Delegates from APHCA member countries, member of the executive committee, officers from FAO regional office for Asia and the Pacific, delegates from observer countries and international organization, officials of the Islamic Republic of Pakistan, speakers and resource persons, honored guest ladies and gentlemen, good morning.
First of all and on behalf of APHCA, I would like to thank the Islamic Republic of Pakistan Government for graciously hosting this 27th session of the Animal Production and Health Commission for Asia and the Pacific (APHCA) and the 62nd executive committee meeting. We are all very happy to be able to travel to your country and get to know more about your people, your cities and towns and your animal production and agriculture.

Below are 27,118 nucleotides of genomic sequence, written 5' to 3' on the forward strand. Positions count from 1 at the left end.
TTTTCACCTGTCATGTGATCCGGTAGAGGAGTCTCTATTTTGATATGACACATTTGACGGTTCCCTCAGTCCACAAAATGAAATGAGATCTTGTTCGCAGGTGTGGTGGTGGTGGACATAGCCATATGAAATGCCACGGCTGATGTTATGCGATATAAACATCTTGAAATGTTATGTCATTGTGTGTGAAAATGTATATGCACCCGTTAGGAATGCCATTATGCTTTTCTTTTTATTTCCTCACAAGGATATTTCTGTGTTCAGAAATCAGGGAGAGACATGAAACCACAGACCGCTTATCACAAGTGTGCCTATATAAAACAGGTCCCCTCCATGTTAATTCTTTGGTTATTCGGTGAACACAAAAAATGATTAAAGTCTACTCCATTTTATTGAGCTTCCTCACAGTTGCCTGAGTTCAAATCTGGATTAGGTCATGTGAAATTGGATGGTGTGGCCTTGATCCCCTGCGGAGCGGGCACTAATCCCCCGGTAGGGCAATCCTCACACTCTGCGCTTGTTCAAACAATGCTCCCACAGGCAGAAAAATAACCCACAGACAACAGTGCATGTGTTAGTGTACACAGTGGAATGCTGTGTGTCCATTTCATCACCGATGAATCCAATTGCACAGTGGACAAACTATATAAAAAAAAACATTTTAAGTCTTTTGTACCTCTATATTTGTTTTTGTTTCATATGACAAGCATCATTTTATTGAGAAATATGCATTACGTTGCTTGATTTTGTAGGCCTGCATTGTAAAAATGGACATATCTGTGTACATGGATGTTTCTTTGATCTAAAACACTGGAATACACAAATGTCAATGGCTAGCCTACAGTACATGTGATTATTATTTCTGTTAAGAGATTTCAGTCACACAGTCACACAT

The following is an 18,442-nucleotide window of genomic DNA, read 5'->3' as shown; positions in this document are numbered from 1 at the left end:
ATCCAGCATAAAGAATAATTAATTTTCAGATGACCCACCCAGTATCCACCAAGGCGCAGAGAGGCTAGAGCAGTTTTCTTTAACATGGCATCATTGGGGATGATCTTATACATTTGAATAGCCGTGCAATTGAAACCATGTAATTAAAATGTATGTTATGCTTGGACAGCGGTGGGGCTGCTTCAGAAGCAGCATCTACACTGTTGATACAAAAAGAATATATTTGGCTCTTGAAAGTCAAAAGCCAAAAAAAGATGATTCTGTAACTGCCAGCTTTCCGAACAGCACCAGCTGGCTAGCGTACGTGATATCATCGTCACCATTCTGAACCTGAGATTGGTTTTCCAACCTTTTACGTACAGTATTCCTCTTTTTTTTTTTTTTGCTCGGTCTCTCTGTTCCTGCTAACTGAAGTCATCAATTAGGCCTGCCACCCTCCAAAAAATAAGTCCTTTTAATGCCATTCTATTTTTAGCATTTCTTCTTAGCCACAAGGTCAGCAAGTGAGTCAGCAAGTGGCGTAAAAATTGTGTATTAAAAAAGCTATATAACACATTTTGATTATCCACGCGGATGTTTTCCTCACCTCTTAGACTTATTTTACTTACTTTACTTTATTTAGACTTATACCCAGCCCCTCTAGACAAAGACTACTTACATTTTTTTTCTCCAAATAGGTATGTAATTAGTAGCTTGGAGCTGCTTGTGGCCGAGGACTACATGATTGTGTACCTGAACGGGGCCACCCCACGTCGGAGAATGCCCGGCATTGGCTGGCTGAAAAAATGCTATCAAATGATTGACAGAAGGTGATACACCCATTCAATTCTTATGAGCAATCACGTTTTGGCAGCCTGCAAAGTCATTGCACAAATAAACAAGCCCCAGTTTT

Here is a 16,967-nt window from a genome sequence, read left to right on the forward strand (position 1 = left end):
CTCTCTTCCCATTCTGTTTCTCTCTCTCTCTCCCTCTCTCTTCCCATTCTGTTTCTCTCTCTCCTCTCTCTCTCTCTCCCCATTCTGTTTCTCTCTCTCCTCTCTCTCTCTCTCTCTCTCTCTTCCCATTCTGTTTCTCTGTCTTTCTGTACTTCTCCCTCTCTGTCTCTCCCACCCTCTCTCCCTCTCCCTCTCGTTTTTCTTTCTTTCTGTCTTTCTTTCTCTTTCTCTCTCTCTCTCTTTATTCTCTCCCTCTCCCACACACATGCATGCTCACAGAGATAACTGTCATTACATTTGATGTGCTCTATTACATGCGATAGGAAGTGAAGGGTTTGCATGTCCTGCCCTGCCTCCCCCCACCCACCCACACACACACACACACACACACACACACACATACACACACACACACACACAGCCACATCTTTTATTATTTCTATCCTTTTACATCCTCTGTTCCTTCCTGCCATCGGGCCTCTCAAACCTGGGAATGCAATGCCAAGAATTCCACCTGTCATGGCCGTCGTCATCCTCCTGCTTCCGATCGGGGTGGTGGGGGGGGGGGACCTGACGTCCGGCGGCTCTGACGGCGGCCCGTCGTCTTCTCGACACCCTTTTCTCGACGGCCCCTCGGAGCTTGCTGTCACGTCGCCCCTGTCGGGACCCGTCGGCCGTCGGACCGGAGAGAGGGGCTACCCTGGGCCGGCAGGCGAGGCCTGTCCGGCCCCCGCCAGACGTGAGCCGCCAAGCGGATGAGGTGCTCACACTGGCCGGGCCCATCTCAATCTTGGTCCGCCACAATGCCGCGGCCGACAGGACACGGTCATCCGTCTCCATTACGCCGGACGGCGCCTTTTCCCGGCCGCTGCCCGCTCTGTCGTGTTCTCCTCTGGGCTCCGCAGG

APHCA has grown a long way since its founding in 1975. It is worthwhile that we again revisit the basis for its establishment - technical cooperation among development countries (TCDC). Based on us, continue with our strengths and innovate on our perceived weakness to build on what has been achieved. It is my fervent hope that we will be able to do this during this session and in our future meetings.
I therefore thank all of you for attending this 27th APHCA session Thank you for taking time out from your busy work schedules to join us for the week. So let us all strive to make it a vary productive and successful one.
Again, good morning to everybody.
(APHCA chairperson for the 27th session)
Welcome address for the 27th APHCA Session